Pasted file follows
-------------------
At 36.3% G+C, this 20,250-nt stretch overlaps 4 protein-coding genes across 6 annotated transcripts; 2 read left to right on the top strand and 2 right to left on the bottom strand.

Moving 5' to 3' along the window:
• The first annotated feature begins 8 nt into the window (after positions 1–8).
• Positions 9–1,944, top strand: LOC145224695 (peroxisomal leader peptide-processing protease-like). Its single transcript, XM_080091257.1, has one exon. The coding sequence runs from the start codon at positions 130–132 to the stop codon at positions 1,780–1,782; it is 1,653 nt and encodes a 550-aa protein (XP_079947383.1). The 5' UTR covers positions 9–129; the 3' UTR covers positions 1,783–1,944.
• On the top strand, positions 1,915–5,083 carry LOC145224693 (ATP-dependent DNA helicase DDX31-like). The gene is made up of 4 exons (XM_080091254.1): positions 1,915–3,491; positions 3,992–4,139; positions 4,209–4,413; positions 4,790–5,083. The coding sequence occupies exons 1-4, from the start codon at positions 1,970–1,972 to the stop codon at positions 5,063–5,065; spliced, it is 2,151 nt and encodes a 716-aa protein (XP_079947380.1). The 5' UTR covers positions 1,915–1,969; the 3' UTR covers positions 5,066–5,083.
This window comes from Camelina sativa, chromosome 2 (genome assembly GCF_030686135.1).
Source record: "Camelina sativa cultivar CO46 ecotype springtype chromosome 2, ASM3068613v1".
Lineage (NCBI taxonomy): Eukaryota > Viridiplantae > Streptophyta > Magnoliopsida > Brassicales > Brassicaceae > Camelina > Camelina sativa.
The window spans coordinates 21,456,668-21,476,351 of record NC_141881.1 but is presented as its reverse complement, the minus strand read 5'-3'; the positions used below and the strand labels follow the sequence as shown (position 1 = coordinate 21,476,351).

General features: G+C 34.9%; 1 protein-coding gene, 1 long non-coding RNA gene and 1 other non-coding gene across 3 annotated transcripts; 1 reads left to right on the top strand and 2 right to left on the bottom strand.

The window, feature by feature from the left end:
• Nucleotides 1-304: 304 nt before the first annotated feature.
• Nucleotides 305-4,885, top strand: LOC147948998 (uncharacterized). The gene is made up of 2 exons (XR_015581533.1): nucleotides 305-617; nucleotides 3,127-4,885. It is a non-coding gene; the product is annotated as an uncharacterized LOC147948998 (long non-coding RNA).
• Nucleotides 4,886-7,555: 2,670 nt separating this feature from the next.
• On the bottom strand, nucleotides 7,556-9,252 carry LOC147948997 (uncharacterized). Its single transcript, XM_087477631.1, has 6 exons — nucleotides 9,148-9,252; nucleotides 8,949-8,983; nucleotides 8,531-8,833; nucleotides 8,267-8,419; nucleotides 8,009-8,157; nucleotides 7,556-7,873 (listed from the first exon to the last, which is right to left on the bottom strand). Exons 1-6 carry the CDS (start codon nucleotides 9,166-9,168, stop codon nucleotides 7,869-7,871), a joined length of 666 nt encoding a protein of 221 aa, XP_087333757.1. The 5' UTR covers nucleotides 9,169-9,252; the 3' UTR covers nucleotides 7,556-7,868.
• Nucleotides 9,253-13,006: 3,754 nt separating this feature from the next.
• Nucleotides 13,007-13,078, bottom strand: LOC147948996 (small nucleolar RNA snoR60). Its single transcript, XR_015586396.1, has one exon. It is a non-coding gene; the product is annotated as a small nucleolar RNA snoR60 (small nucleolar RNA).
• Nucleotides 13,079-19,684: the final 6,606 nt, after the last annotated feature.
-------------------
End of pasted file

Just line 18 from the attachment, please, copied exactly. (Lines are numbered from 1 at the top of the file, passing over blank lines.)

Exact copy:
• Nucleotides 13,079-19,684: the final 6,606 nt, after the last annotated feature.